Knee and tibia: A tibia plateau nonunion

This is a case of a 42 year old female who was treated for a plateau fracture by a well regarded traumatologist at one of the major university hospitals of Chicago. After surgery she participated in a rehab program, and eventually she was progressed to full weight bearing. Somewhere along the way there must have been a disconnect, and she stopped following up with the original doctor.

She presented to my clinic with continued and worsening pain more than a year after her surgery, unable to walk, referred to me by another patient. She had been told, correctly, that she might need a knee replacement one day. And so she asked for a knee replacement on the first appointment with me.

Here are the xrays on presentation:

The problem here is obvious, in that the fracture has not healed. Xrays show a nonunion. There is a nonunion of the plateau to the shaft, and there is a nonunion of the tubercle, which explains the dysfunction of her extensor mechanism.

In addition, there is posttraumatic arthritis of the lateral plateau, and the knee is collapsing into varus deformity.


A nonunion is a fracture that has not healed and will not heal. In practice, if a fracture has not healed in about 6 months, it probably will never heal.

I explained the diagnosis to the patient. I checked and was comforted by the fact that there was no infection. I recommended bone grafting and revision surgery, and I explained that the knee replacement would have to be done at a later time. We planned revision fracture surgery.

In revision surgery, I proceeded to remove the lateral plate, remove the nonunion through a separate medial incision, and repair the tibial tubercle with fiberwire. I took a large amount of iliac crest graft and impacted it in the nonunion. This is all pretty standard orthopedics. I applied a medial plate for stability. The medial plate would be easier to remove during the eventual knee replacement.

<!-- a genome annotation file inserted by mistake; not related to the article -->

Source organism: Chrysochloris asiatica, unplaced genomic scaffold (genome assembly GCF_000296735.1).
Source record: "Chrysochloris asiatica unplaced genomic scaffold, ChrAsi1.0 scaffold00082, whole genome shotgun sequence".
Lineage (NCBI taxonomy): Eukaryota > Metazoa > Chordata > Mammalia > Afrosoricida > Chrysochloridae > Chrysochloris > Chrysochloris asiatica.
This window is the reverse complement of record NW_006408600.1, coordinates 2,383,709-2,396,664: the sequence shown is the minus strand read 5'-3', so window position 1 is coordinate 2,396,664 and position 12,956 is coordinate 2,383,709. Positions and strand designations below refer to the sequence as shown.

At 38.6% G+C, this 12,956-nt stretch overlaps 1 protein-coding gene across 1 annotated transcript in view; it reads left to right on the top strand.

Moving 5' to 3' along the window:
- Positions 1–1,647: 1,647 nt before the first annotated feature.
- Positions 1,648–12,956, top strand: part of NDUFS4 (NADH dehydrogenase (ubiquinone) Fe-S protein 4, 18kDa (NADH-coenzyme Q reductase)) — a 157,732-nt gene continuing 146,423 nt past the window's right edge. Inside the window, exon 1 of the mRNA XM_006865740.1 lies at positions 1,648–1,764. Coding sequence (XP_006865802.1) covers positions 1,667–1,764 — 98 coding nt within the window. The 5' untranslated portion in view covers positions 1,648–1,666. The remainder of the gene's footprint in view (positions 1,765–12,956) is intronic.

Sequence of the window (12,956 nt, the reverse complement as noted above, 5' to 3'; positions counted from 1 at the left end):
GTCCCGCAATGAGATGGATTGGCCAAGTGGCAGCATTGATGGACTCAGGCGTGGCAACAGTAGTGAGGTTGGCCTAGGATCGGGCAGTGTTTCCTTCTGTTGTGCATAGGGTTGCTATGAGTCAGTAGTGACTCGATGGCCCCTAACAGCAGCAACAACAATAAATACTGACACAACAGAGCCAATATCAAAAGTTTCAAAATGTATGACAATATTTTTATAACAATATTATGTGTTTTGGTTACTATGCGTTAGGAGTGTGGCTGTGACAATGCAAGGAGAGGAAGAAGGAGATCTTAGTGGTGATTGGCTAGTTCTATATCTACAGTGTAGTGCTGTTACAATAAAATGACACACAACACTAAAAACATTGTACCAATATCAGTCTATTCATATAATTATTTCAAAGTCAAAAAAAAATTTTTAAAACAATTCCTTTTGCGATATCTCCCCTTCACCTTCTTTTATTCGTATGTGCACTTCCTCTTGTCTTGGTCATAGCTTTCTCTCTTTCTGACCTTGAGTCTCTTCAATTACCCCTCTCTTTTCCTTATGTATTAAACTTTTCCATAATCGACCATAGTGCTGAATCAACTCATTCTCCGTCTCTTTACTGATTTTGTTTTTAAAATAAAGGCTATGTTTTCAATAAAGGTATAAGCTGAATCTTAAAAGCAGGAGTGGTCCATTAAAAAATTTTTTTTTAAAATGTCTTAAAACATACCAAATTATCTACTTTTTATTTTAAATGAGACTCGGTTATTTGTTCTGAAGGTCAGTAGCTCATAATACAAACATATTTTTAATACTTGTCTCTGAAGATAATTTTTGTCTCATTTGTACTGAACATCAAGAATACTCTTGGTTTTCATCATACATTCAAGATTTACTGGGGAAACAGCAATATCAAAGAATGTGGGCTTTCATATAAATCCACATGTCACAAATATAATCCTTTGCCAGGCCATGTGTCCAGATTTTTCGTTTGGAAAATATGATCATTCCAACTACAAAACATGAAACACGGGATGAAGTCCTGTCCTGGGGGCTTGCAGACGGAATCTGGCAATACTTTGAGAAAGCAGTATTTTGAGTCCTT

The patient eventually healed this fracture. For the first three months I prescribed active assisted motion in physical therapy. I allowed her to bear partial weight at 2 months, full weight at 4 months. At 1 year from her revision fracture surgery, both the tubercle and the metaphysis are nontender, united. She walks with only mild pain and no visible limp, despite the impressive lateral compartment arthritis. A knee replacement is not in the near future.

These xrays are from the anniversary of her surgery.

This case represents several issues:

  1. Orthopedics, and medicine in general, is not an exact science. Some fractures do not heal, for reasons that elude the medical profession.
  2. Things that seem clear to the physician, are often not clear to the patient. No matter how many times a physician explains things, there is always potential for misunderstanding. This is something that bothers me, and that's why I have gotten into the habit of saying more, rather than less, to the patients. That's why I have this web site as well. In particular, many patients do not fully understand that plates and screws serve only to hold the bone in place temporarily as it heals. The mere application of a steel plate is not the end of the treatment, it is only the beginning. Think of a plate as a "cast" applied directly to the bone.
  3. Duration of follow up after fracture surgery. Most fractures heal by 2-3 months, and at times it may seem that the orthopedic doctor is making you follow up just to collect the copay. That is not so. Complications do occur, and as a patient you are well advised to keep your appointments and call your doctor promptly if you have any problems.
  4. Doctor shopping. As a patient, you have choices, and thank God for that. But when a bone is not healing quickly, do not be quick to blame your doctor. Seeking another opinion is always wise, but in the end you must realize that medicine is not an exact science. There is always some uncertainty and some unpredictability.